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Let $A \subseteq B$ be commutative noetherian domains. Of course, if $M$ is an $A$-module, then $M \otimes_A B$ is a $B$-module. I am curious to know if there exist additional conditions on $A$ and $B$, such that every $B$-module $N$ is necessarily of the form $M \otimes_A B$ for some $A$-module $M$.

I do not mind to assume one or more of the following additional conditions: $A$ is a UFD (but I do not want to assume that $B$ is a UFD). $A$ is regular. $B$ is a complete intersection ring (but I do not want to assume that $B$ is regular). $B$ is a faithfully flat $A$-module. $B$ is a free $A$-module.

I once ran into a paper (unfortunately I cannot find it now) which calls such $N$ extendable (maybe that paper answers my curiosity?).

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    $\begingroup$ A module of the form $M\otimes B$ is sometimes called "relative free" (and a direct summand of such a module is called "relative projective"). You're asking for coniditions when every module is relative free. If $A$ is a field, then this means that every $B$-module is free which is more or less equivalent to being a principle ideal domain. $\endgroup$ – Johannes Hahn May 10 '15 at 16:58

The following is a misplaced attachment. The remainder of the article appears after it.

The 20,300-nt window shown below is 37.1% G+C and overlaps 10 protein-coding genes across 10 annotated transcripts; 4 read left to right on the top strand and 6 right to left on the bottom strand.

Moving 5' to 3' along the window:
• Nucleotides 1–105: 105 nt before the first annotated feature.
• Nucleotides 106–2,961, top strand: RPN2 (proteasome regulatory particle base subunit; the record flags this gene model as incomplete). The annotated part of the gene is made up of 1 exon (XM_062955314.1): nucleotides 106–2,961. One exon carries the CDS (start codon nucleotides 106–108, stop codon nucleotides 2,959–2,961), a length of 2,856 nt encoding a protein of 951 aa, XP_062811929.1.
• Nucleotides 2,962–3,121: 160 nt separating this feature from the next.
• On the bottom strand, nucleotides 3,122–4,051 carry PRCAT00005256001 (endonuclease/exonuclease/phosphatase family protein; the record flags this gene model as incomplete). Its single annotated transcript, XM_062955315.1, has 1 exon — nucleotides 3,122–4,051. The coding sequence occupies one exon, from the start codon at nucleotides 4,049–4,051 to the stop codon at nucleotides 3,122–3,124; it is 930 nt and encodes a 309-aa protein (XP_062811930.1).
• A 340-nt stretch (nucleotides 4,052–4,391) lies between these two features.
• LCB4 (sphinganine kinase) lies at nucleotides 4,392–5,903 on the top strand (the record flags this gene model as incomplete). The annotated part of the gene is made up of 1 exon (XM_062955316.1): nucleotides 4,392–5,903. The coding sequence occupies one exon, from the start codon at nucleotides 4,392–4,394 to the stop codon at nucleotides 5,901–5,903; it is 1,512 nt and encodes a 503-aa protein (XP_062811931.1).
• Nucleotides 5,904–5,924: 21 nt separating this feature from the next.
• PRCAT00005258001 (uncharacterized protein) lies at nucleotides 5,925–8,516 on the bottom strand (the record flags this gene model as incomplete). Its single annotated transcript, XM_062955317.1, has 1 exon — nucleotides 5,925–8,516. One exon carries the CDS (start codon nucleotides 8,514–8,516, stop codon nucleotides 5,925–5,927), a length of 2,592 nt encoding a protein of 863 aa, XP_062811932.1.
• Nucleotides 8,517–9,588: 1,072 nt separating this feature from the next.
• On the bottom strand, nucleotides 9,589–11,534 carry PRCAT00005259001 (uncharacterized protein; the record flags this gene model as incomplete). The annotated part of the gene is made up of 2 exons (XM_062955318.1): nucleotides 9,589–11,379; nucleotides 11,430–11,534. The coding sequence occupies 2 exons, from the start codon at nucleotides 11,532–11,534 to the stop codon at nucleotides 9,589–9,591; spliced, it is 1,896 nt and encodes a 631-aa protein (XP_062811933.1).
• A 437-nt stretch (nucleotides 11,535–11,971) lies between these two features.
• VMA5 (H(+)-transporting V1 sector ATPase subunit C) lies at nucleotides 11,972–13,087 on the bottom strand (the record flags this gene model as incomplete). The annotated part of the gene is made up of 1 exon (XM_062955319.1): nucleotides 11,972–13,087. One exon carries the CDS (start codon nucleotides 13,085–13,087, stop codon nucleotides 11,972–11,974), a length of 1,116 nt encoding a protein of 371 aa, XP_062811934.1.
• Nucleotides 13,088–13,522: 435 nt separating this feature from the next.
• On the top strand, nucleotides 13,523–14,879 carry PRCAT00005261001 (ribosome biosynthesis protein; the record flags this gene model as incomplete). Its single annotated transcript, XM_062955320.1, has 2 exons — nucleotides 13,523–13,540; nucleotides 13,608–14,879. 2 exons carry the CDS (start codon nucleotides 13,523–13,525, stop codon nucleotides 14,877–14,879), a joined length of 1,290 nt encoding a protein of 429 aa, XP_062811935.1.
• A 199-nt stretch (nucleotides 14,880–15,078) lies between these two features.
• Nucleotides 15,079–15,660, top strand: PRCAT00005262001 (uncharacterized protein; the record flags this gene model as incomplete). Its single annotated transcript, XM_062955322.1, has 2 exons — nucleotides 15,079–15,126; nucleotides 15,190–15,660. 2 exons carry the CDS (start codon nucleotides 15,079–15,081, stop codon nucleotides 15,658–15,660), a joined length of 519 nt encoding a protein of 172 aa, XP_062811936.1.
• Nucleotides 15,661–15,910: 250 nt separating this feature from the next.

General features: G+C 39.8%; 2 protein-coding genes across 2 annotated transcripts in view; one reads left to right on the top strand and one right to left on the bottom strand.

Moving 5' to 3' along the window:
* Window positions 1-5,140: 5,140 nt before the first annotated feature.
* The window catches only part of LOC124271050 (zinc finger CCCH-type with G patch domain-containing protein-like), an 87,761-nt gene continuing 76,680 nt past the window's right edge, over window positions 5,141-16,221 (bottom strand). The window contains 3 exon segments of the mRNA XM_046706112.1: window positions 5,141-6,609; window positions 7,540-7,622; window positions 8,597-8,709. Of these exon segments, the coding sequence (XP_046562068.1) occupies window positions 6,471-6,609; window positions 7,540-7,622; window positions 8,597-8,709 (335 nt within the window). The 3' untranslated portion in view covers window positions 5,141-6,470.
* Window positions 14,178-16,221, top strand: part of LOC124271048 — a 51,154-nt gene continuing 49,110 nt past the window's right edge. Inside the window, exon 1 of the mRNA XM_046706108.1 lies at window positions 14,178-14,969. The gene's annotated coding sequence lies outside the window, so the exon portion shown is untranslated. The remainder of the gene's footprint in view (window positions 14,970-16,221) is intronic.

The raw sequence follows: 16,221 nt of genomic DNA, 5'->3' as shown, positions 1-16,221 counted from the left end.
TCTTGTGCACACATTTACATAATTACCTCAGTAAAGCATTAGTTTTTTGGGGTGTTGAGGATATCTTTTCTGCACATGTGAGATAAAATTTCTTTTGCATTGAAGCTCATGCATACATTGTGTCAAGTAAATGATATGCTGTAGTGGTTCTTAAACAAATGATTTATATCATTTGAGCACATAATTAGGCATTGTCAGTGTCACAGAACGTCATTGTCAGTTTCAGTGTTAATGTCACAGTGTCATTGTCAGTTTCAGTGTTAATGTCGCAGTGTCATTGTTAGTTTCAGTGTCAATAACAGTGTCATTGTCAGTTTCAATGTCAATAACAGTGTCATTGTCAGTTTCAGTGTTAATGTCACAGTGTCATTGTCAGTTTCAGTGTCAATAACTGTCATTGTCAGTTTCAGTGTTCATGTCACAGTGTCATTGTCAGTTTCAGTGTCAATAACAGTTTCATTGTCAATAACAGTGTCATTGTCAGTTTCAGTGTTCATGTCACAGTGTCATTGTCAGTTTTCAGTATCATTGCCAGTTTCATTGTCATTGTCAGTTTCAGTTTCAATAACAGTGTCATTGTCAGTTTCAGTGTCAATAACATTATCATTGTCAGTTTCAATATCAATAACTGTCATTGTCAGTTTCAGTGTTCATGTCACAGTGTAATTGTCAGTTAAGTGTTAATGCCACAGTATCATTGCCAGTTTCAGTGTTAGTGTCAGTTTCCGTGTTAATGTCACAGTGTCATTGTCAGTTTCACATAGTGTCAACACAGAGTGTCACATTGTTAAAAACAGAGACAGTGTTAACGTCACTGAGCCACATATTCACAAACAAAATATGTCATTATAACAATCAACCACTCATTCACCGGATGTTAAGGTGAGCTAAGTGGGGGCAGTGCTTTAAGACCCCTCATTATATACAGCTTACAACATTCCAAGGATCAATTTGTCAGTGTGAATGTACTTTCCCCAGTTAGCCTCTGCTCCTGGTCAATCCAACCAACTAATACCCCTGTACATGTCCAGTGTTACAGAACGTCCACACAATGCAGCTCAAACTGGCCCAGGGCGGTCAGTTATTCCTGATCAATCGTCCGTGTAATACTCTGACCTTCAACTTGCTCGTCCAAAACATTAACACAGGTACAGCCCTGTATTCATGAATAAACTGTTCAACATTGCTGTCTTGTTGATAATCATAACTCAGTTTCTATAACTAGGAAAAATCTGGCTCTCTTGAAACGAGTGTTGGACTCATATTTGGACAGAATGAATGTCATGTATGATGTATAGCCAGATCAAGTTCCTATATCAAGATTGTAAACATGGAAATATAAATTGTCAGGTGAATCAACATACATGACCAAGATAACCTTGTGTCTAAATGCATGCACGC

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    $\begingroup$ @JohannesHahn: what do you mean by "more or less equivalent"? If $B$ is a nonzero ring that is not a field and $I$ is a maximal ideal of $B$ then $B/I$ is a $B$-module that is not free. $\endgroup$ – grghxy May 10 '15 at 17:04
  • $\begingroup$ Thank you both. Please can you recommend books/papers dealing with relative free modules? $\endgroup$ – user237522 May 10 '15 at 18:08
  • $\begingroup$ Hochschild, Relative homological algebra, Trans. Amer. Math. Soc. 1956. $\endgroup$ – Vinteuil May 11 '15 at 8:55
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An example: if $B$ is the henselization of a local ring $A$, then for any finite type $B$-module $N$ there exists a finite type $A$-module $M$ such that $N$ is a direct summand of $M\otimes_AB$. You can find this result and some similar others in http://arxiv.org/pdf/0707.4197v3.pdf

I think there are more recent papers on this question maybe by some of the same authors, but I cannot remmenber more precisely.

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  • $\begingroup$ Great! I think the results in the above mentioned paper are very close to what I was looking for. $\endgroup$ – user237522 May 11 '15 at 13:56

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